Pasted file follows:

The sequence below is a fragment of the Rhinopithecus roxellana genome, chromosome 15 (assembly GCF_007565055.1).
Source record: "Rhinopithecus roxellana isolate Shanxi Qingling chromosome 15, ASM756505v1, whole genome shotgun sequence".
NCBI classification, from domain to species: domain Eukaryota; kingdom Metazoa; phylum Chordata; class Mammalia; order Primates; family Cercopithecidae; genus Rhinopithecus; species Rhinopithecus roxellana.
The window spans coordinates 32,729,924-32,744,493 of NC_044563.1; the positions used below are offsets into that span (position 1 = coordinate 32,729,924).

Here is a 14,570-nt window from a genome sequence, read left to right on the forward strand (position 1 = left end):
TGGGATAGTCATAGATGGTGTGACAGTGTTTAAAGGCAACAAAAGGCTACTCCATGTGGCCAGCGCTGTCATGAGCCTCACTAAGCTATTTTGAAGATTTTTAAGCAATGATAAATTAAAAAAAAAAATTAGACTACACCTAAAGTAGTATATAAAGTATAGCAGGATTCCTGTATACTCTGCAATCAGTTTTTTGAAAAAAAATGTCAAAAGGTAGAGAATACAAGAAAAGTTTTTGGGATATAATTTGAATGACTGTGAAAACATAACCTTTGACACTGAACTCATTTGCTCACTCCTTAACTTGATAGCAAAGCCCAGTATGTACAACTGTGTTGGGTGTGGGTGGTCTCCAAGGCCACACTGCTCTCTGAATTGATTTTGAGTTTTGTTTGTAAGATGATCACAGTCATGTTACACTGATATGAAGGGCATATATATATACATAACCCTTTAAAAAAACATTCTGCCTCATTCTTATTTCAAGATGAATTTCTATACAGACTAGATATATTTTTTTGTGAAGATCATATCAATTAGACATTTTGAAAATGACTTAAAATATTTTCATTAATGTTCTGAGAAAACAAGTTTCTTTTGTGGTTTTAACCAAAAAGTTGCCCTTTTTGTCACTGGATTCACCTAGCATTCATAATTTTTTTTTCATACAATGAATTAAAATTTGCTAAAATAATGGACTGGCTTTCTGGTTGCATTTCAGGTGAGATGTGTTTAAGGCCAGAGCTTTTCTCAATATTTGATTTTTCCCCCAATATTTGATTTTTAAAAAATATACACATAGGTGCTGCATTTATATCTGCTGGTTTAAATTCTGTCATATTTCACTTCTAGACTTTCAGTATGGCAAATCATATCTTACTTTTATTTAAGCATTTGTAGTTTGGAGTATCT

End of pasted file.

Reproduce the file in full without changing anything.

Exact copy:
The sequence below is a fragment of the Rhinopithecus roxellana genome, chromosome 15 (assembly GCF_007565055.1).
Source record: "Rhinopithecus roxellana isolate Shanxi Qingling chromosome 15, ASM756505v1, whole genome shotgun sequence".
NCBI classification, from domain to species: domain Eukaryota; kingdom Metazoa; phylum Chordata; class Mammalia; order Primates; family Cercopithecidae; genus Rhinopithecus; species Rhinopithecus roxellana.
The window spans coordinates 32,729,924-32,744,493 of NC_044563.1; the positions used below are offsets into that span (position 1 = coordinate 32,729,924).

Here is a 14,570-nt window from a genome sequence, read left to right on the forward strand (position 1 = left end):
TGGGATAGTCATAGATGGTGTGACAGTGTTTAAAGGCAACAAAAGGCTACTCCATGTGGCCAGCGCTGTCATGAGCCTCACTAAGCTATTTTGAAGATTTTTAAGCAATGATAAATTAAAAAAAAAAATTAGACTACACCTAAAGTAGTATATAAAGTATAGCAGGATTCCTGTATACTCTGCAATCAGTTTTTTGAAAAAAAATGTCAAAAGGTAGAGAATACAAGAAAAGTTTTTGGGATATAATTTGAATGACTGTGAAAACATAACCTTTGACACTGAACTCATTTGCTCACTCCTTAACTTGATAGCAAAGCCCAGTATGTACAACTGTGTTGGGTGTGGGTGGTCTCCAAGGCCACACTGCTCTCTGAATTGATTTTGAGTTTTGTTTGTAAGATGATCACAGTCATGTTACACTGATATGAAGGGCATATATATATACATAACCCTTTAAAAAAACATTCTGCCTCATTCTTATTTCAAGATGAATTTCTATACAGACTAGATATATTTTTTTGTGAAGATCATATCAATTAGACATTTTGAAAATGACTTAAAATATTTTCATTAATGTTCTGAGAAAACAAGTTTCTTTTGTGGTTTTAACCAAAAAGTTGCCCTTTTTGTCACTGGATTCACCTAGCATTCATAATTTTTTTTTCATACAATGAATTAAAATTTGCTAAAATAATGGACTGGCTTTCTGGTTGCATTTCAGGTGAGATGTGTTTAAGGCCAGAGCTTTTCTCAATATTTGATTTTTCCCCCAATATTTGATTTTTAAAAAATATACACATAGGTGCTGCATTTATATCTGCTGGTTTAAATTCTGTCATATTTCACTTCTAGACTTTCAGTATGGCAAATCATATCTTACTTTTATTTAAGCATTTGTAGTTTGGAGTATCT